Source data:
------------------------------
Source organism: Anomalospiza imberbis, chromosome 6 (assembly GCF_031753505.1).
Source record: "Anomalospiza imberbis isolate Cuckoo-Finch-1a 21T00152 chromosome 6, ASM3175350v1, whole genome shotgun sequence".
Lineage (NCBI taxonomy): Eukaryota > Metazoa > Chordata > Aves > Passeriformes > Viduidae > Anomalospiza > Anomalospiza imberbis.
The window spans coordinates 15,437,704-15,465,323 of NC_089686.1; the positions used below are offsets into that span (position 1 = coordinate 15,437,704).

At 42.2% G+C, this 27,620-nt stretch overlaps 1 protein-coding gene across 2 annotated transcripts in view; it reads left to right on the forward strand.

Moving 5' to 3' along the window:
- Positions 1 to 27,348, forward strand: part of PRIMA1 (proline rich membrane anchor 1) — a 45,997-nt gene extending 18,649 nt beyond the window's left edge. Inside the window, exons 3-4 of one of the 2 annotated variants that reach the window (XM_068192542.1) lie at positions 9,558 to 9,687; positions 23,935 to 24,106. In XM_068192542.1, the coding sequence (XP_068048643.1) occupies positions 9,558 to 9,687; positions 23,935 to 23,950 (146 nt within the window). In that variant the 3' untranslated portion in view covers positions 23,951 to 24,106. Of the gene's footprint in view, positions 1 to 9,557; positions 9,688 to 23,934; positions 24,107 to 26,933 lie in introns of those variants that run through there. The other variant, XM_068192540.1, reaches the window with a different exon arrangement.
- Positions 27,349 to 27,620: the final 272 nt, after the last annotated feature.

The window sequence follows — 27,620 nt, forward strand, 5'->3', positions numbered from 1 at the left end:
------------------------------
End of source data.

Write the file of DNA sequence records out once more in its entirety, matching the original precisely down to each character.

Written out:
Source organism: Anomalospiza imberbis, chromosome 6 (assembly GCF_031753505.1).
Source record: "Anomalospiza imberbis isolate Cuckoo-Finch-1a 21T00152 chromosome 6, ASM3175350v1, whole genome shotgun sequence".
Lineage (NCBI taxonomy): Eukaryota > Metazoa > Chordata > Aves > Passeriformes > Viduidae > Anomalospiza > Anomalospiza imberbis.
The window spans coordinates 15,437,704-15,465,323 of NC_089686.1; the positions used below are offsets into that span (position 1 = coordinate 15,437,704).

At 42.2% G+C, this 27,620-nt stretch overlaps 1 protein-coding gene across 2 annotated transcripts in view; it reads left to right on the forward strand.

Moving 5' to 3' along the window:
- Positions 1 to 27,348, forward strand: part of PRIMA1 (proline rich membrane anchor 1) — a 45,997-nt gene extending 18,649 nt beyond the window's left edge. Inside the window, exons 3-4 of one of the 2 annotated variants that reach the window (XM_068192542.1) lie at positions 9,558 to 9,687; positions 23,935 to 24,106. In XM_068192542.1, the coding sequence (XP_068048643.1) occupies positions 9,558 to 9,687; positions 23,935 to 23,950 (146 nt within the window). In that variant the 3' untranslated portion in view covers positions 23,951 to 24,106. Of the gene's footprint in view, positions 1 to 9,557; positions 9,688 to 23,934; positions 24,107 to 26,933 lie in introns of those variants that run through there. The other variant, XM_068192540.1, reaches the window with a different exon arrangement.
- Positions 27,349 to 27,620: the final 272 nt, after the last annotated feature.

The window sequence follows — 27,620 nt, forward strand, 5'->3', positions numbered from 1 at the left end: